There’s an entire industry built on turning the music you love into easy listening elevator music. Jack McDevitt‘s books are mostly elevator music versions of older Science Fiction novels. They’re easy to read and they carry a soothing mood along with them that feels like riding in a glass elevator while listening to a completely unrecognizable, but somehow recognizable, easy listening piece of music that once belonged to a great composer.
The Alex Benedict novels are the weakest of Jack McDevitt‘s work. Like the rest of his books they’re set in what feels like a future Canada, where most people have the tastes and attitudes of the 1950’s and 1960’s. But the Benedict novels happen to be set tens of thousands of years in the future, which makes the whole thing less credible than the Academy novels.
Like so many Jack McDevitt novels, Echo is about a quest for something deeply meaningful to the human soul with profound blah blah. In this case, as in so many cases, that’s aliens. The problem is that the last Alex Benedict novel, The Devil’s Eye was about a showdown with a powerful race of aliens who eventually help save an endangered planet. But in Echo, everyone acts like Sunset Tuttle, a researcher who spent his life looking for aliens and then left behind a mysterious artifact, is insane for searching for a third alien race, even though there’s already a major alien race that everyone knows about.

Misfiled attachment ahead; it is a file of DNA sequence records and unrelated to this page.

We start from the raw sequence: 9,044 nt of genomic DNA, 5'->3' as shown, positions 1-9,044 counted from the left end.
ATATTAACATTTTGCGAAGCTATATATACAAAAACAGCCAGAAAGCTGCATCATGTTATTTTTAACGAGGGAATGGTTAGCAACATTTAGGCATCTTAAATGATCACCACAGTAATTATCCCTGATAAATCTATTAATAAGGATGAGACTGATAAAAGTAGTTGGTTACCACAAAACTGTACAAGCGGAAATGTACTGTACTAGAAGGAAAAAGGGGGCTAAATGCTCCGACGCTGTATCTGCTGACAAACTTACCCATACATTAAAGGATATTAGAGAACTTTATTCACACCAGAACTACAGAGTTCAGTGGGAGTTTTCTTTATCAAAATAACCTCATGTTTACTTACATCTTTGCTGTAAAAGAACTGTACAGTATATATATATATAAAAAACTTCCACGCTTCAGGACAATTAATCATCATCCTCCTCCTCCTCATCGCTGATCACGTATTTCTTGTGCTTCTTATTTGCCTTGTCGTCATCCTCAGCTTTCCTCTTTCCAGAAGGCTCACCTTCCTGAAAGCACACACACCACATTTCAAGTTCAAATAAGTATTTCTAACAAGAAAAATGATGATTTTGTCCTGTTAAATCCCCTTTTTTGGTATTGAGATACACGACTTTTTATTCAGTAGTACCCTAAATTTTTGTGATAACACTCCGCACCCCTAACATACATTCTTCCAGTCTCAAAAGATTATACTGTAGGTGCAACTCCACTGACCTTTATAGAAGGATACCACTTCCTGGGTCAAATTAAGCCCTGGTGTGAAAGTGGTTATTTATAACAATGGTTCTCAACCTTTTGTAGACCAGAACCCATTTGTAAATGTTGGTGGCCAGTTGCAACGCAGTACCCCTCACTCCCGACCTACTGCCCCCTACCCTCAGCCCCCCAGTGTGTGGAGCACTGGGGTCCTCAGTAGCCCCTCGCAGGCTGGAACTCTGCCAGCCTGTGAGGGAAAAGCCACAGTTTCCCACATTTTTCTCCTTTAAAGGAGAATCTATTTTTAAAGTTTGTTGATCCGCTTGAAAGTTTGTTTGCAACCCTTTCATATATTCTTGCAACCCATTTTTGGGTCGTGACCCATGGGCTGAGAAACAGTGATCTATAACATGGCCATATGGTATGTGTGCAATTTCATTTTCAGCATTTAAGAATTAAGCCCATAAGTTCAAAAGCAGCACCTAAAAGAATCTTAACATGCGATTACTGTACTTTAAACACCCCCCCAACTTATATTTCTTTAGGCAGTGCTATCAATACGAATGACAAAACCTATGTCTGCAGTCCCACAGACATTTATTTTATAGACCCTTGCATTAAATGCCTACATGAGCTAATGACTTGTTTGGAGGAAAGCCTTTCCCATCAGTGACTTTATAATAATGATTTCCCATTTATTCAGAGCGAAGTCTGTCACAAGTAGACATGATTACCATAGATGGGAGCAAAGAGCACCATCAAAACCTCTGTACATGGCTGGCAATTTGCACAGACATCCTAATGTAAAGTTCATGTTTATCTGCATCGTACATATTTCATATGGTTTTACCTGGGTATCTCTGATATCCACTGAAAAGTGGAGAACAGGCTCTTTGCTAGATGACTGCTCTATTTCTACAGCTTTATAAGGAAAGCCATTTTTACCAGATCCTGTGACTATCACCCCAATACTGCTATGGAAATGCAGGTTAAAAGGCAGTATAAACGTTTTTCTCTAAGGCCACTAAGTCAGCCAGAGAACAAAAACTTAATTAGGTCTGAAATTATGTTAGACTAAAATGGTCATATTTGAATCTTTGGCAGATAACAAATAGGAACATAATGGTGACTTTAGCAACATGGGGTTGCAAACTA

But the artifact catches the attention of Alex Benedict and Chase Kolpath who try to hunt down its origin. There are a few attempted assassinations, lots of conversations, a chase scene and eventually a journey to find a mysterious alien world that is more and less and more than it’s supposed to be. If you’ve read these before, then you know what to expect. Jack McDevitt is channeling some classic movies here and the twist is, like the rest of the book, adequate.
Echo is easy listening. It pretends to be about something important, but it’s not. It pretends to make you think, but it doesn’t. All the portentous quotes at the beginning of every chapter, that still sound like Jack McDevitt even though they are meant to be from fictional writers who aren’t him, are just as light as the book.
If you have to take a trip somewhere, Echo is an acceptable companion. It’s junk food dressed up as something classier and more nutritious. But that doesn’t mean it’s bad for you. Just don’t expect anything from the science or the ideas. When you encounter aliens who talk, think and look exactly like us, and are also run by a matriarchy which worships a goddess of reason, along with about pages of ponderings on how first encounters change societies, without ever really showing it happen in the book, except with a place called “Alien Pizza”; don’t be too disappointed.
It’s only easy listening.